Should I Create a Trust? How a Trust May Be Beneficial, and What Are the Key Considerations?
There are two general types of trusts: Irrevocable trusts, which cannot be changes or amended, and Revocable trusts, in which a life time right to amend or revoke the trust is reserved.
More fully, a revocable trust is a trust that may be terminated or revised by the grantor (the person creating the trust) during that person’s lifetime. By establishing a revocable trust, a grantor can retain control and receive the benefits of their assets during their life. They can also amend the trust to change trustees, beneficiaries, or any other terms of the trust. Upon the grantor’s death, the successor trustee(s) can immediately (and without court process) take over administration of the trust assets, and, if allowed under the trust provisions may make timely disbursements to beneficiaries.
Can You Avoid Creditors and Debts by Establishing a Revocable Trust?
No. While a revocable trust may be beneficial for estate planning purposes, a revocable trust does not protect against the grantor’s creditors. (In other words, you can’t escape your debts by putting all of your assets into a revocable trust.)
Is a Trust Necessary to Minimize Taxes?
An Irrevocable trust may be helpful in some cases to minimize taxes; however, a Revocable trust will not make a tax difference. Bob will provide guidance as to whether a trust may be beneficial for you with respect to tax minimization.
How May a Revocable Trust Be Helpful in Estate Planning?
A trust may be beneficial in the following instances:
- You want to avoid the costs, delays, and inconvenience of a probate (court) proceeding. By establishing a Revocable Trust you can maintain control of your assets and income during your life and retain the right to terminate or amend the trust during your life, and provide that upon your decease your chosen successor(s) will immediately have the legal right and power to control your assets in accordance with the terms of the trust.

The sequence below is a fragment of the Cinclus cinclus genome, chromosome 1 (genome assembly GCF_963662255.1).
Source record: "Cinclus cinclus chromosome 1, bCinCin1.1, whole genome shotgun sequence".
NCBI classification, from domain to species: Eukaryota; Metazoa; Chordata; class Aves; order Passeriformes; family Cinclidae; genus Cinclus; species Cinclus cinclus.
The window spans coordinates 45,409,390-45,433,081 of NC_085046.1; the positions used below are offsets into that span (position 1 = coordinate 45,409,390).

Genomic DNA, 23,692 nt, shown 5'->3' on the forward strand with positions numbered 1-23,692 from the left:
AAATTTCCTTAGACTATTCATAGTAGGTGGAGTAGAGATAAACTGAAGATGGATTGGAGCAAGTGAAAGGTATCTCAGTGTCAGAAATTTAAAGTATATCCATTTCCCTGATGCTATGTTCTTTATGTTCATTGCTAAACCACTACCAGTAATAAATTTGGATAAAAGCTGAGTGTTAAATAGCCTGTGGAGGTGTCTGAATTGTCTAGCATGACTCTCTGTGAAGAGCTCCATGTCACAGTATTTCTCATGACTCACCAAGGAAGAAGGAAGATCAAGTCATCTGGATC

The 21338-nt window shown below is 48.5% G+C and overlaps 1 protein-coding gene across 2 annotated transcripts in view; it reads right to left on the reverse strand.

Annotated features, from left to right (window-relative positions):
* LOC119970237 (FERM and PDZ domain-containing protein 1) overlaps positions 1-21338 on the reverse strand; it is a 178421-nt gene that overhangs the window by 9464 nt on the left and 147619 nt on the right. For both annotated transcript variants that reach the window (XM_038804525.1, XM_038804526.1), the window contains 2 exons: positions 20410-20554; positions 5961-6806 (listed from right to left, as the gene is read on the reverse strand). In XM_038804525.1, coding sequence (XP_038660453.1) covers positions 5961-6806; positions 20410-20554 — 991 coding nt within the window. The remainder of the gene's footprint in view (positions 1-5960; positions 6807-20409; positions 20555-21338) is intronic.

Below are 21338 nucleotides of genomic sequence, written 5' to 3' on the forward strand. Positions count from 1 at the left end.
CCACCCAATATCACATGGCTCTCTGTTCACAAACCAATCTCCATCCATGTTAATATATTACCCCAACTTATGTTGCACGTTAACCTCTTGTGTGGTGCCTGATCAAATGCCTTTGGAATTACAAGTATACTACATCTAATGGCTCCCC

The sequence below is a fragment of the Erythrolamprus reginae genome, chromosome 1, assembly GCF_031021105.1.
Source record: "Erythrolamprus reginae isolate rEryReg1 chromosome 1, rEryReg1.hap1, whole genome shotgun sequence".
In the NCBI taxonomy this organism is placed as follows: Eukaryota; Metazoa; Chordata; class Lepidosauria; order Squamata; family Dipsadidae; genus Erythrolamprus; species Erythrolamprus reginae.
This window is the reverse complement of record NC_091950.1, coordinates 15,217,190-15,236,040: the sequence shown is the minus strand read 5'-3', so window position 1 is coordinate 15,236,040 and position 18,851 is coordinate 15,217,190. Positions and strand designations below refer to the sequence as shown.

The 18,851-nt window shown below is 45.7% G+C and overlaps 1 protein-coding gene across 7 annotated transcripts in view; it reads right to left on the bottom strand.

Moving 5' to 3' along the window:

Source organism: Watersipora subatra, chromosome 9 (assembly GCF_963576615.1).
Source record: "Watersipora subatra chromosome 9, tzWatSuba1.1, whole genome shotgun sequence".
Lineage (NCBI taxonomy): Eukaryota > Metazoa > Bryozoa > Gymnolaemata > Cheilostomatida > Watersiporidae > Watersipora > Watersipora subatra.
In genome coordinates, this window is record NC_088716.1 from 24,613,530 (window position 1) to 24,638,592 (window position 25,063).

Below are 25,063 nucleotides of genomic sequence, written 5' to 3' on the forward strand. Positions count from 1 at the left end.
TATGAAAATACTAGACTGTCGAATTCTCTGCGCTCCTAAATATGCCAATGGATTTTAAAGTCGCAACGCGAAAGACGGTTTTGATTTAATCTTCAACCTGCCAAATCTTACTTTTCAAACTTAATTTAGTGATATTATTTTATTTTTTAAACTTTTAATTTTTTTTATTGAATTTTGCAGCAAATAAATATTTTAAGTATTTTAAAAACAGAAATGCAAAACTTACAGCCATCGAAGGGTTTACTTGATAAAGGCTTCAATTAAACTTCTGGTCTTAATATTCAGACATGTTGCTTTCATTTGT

- You want to provide for the welfare of specific people, such as children who may inherit before they become adults or a special needs child. If you die before your children become adults, it may be helpful to create a trust that provides for the management of the assets until your children reach a stated age. Similarly, if you have a special needs child, a “special needs trust” can be funded after you death to provide such care (it’s important that this type of trust be carefully drafted so that it does not negatively impact government aid that might be available for care).
- You are a business owner and want to keep the business “in the family.” Family business ownership and management can become complex as a family grows. A trust can be used to hold family assets, which can provide for governance matters and payment to beneficiaries. Importantly, a trust can also be used to prevent the ownership of the business from being transferred to a non-family member in the event of a divorce.
The Practicalities of Trusts
Trusts require a modest cost to draft, as well as to transfer assets into the trust. Thereafter, you are free to revoke or amend the trust or transfer assets in or out of the trust.
In determining whether a trust will be right for you, it’s important to consider the benefits of having a trust, and to balance these benefits against the costs of a trust. When Bob meets with clients, these matters are discussed to determine whether a trust may be beneficial.